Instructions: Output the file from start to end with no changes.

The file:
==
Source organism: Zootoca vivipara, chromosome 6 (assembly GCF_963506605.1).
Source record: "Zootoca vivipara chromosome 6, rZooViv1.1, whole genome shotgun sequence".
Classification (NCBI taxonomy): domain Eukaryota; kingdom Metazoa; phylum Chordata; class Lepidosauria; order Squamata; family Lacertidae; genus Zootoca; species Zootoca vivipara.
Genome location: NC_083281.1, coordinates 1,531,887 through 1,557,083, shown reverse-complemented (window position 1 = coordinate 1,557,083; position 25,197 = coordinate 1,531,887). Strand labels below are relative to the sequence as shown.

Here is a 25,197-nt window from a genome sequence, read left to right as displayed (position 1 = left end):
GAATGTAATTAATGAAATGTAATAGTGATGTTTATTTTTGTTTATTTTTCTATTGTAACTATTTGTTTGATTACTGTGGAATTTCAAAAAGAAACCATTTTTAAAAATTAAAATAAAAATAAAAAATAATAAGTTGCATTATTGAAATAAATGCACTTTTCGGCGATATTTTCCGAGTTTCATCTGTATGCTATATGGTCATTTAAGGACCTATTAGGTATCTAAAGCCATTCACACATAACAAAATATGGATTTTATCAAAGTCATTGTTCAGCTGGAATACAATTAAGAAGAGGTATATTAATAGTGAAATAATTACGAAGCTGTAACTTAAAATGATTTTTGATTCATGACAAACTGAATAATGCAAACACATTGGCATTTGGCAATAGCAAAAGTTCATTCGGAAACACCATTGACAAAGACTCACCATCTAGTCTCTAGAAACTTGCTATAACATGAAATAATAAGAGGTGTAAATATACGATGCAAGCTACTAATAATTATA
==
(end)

Source organism: Zootoca vivipara, chromosome 6 (assembly GCF_963506605.1).
Source record: "Zootoca vivipara chromosome 6, rZooViv1.1, whole genome shotgun sequence".
Classification (NCBI taxonomy): domain Eukaryota; kingdom Metazoa; phylum Chordata; class Lepidosauria; order Squamata; family Lacertidae; genus Zootoca; species Zootoca vivipara.
Genome location: NC_083281.1, coordinates 1,531,887 through 1,557,083, shown reverse-complemented (window position 1 = coordinate 1,557,083; position 25,197 = coordinate 1,531,887). Strand labels below are relative to the sequence as shown.

Here is a 25,197-nt window from a genome sequence, read left to right as displayed (position 1 = left end):
GAATGTAATTAATGAAATGTAATAGTGATGTTTATTTTTGTTTATTTTTCTATTGTAACTATTTGTTTGATTACTGTGGAATTTCAAAAAGAAACCATTTTTAAAAATTAAAATAAAAATAAAAAATAATAAGTTGCATTATTGAAATAAATGCACTTTTCGGCGATATTTTCCGAGTTTCATCTGTATGCTATATGGTCATTTAAGGACCTATTAGGTATCTAAAGCCATTCACACATAACAAAATATGGATTTTATCAAAGTCATTGTTCAGCTGGAATACAATTAAGAAGAGGTATATTAATAGTGAAATAATTACGAAGCTGTAACTTAAAATGATTTTTGATTCATGACAAACTGAATAATGCAAACACATTGGCATTTGGCAATAGCAAAAGTTCATTCGGAAACACCATTGACAAAGACTCACCATCTAGTCTCTAGAAACTTGCTATAACATGAAATAATAAGAGGTGTAAATATACGATGCAAGCTACTAATAATTATA